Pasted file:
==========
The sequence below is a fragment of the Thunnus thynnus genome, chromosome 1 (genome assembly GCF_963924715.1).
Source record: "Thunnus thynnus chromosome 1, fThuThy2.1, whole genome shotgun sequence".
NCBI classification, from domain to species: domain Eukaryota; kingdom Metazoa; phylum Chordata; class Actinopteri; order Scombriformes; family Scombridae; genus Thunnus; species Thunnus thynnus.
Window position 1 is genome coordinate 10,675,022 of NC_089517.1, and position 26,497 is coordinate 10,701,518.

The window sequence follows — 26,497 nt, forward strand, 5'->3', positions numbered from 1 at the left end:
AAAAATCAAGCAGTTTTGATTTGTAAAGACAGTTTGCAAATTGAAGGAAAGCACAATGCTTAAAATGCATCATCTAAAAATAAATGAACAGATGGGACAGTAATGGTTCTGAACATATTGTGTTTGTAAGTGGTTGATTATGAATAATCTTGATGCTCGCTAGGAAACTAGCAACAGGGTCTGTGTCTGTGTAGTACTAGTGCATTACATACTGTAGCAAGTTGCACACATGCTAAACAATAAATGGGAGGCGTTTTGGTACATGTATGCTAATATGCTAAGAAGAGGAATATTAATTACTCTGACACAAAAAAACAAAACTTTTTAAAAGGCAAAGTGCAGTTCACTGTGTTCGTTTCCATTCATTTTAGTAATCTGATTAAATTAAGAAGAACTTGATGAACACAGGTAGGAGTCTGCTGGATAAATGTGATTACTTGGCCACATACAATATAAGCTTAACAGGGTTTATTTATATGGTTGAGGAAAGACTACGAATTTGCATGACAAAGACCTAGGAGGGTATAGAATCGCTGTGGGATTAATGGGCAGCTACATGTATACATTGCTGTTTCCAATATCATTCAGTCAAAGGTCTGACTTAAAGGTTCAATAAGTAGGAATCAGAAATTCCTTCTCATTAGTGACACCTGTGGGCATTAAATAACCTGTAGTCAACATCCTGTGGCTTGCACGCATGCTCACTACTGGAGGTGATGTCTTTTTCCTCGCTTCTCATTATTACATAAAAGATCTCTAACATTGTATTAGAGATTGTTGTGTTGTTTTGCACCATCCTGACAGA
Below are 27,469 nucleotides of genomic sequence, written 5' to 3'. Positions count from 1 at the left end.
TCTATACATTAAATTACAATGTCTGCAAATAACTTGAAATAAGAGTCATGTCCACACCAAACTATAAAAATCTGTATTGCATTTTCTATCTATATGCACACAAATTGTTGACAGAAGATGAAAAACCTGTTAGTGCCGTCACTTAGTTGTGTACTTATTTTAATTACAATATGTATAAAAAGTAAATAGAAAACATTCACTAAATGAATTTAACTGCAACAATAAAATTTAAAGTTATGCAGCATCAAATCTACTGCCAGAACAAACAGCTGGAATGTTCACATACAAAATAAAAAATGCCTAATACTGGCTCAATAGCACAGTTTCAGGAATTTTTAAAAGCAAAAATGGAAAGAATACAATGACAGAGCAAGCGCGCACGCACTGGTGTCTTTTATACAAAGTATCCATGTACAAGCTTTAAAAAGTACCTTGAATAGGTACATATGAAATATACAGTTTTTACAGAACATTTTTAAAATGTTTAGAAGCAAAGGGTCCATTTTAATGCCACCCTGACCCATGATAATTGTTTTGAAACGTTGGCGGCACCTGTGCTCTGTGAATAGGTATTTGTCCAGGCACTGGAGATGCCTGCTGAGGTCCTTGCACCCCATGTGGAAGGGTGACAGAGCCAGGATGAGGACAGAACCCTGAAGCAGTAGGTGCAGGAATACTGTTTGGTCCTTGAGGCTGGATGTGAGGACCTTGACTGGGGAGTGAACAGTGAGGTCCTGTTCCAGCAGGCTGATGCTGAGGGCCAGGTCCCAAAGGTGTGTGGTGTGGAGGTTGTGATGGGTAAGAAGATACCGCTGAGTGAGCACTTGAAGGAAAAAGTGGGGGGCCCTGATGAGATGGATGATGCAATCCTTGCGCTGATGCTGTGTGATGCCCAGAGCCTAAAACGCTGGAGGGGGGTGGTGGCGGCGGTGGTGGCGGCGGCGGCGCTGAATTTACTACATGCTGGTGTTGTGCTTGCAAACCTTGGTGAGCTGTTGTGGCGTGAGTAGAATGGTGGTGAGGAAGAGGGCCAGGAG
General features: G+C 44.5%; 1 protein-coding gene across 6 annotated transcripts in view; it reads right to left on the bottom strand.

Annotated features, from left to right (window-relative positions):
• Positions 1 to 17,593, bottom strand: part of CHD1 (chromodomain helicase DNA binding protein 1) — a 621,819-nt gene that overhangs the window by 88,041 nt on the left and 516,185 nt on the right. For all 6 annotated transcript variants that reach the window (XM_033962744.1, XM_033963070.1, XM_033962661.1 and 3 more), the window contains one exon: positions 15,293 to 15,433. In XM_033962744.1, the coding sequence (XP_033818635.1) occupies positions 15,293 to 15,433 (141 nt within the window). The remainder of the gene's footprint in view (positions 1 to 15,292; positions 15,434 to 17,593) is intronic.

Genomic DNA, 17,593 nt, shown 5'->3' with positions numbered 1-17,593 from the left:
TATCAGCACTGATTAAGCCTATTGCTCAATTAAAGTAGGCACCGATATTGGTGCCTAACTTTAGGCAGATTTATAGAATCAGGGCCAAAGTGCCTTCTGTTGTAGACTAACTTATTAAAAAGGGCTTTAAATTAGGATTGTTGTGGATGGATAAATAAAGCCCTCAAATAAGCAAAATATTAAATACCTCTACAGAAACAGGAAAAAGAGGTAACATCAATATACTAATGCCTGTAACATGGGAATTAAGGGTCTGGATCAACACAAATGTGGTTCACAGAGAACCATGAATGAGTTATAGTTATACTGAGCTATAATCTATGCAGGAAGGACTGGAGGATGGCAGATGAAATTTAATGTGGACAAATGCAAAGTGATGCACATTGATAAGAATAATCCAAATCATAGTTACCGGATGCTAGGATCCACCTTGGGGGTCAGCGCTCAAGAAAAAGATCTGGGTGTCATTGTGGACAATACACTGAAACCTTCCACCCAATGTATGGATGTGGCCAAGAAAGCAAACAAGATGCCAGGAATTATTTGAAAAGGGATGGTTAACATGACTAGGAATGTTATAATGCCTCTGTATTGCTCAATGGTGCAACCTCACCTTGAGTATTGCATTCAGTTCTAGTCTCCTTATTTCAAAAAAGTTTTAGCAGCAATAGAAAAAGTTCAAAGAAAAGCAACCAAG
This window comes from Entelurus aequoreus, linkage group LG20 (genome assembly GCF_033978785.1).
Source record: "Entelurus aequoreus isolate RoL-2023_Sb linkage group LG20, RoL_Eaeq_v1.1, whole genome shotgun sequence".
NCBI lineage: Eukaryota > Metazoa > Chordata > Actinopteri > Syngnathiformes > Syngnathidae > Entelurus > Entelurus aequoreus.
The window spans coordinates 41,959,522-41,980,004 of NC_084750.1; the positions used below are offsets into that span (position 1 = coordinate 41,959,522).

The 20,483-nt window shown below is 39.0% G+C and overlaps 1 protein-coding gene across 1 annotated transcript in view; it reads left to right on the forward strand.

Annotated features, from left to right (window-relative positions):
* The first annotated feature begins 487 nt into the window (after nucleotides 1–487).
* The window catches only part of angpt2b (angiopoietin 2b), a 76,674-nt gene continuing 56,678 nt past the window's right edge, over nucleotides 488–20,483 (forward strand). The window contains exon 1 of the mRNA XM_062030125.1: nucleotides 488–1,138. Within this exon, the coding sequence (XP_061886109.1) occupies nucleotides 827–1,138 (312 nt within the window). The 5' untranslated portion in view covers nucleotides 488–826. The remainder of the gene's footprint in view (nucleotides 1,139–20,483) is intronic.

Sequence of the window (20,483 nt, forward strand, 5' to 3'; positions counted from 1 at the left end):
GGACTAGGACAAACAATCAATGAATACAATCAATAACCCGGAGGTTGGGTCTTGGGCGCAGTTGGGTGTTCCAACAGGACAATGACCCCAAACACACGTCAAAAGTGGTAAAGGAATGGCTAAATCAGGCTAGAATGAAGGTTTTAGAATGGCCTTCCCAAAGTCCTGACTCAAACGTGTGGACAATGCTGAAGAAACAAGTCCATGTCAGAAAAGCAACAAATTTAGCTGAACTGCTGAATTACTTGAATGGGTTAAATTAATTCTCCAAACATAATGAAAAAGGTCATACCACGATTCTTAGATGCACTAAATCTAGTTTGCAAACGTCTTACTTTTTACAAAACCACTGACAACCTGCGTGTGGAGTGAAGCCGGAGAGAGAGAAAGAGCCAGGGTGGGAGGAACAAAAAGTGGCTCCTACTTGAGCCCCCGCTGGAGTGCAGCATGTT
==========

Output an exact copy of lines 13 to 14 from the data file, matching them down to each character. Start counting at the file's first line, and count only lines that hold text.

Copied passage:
TATCAGCACTGATTAAGCCTATTGCTCAATTAAAGTAGGCACCGATATTGGTGCCTAACTTTAGGCAGATTTATAGAATCAGGGCCAAAGTGCCTTCTGTTGTAGACTAACTTATTAAAAAGGGCTTTAAATTAGGATTGTTGTGGATGGATAAATAAAGCCCTCAAATAAGCAAAATATTAAATACCTCTACAGAAACAGGAAAAAGAGGTAACATCAATATACTAATGCCTGTAACATGGGAATTAAGGGTCTGGATCAACACAAATGTGGTTCACAGAGAACCATGAATGAGTTATAGTTATACTGAGCTATAATCTATGCAGGAAGGACTGGAGGATGGCAGATGAAATTTAATGTGGACAAATGCAAAGTGATGCACATTGATAAGAATAATCCAAATCATAGTTACCGGATGCTAGGATCCACCTTGGGGGTCAGCGCTCAAGAAAAAGATCTGGGTGTCATTGTGGACAATACACTGAAACCTTCCACCCAATGTATGGATGTGGCCAAGAAAGCAAACAAGATGCCAGGAATTATTTGAAAAGGGATGGTTAACATGACTAGGAATGTTATAATGCCTCTGTATTGCTCAATGGTGCAACCTCACCTTGAGTATTGCATTCAGTTCTAGTCTCCTTATTTCAAAAAAGTTTTAGCAGCAATAGAAAAAGTTCAAAGAAAAGCAACCAAG
This window comes from Entelurus aequoreus, linkage group LG20 (genome assembly GCF_033978785.1).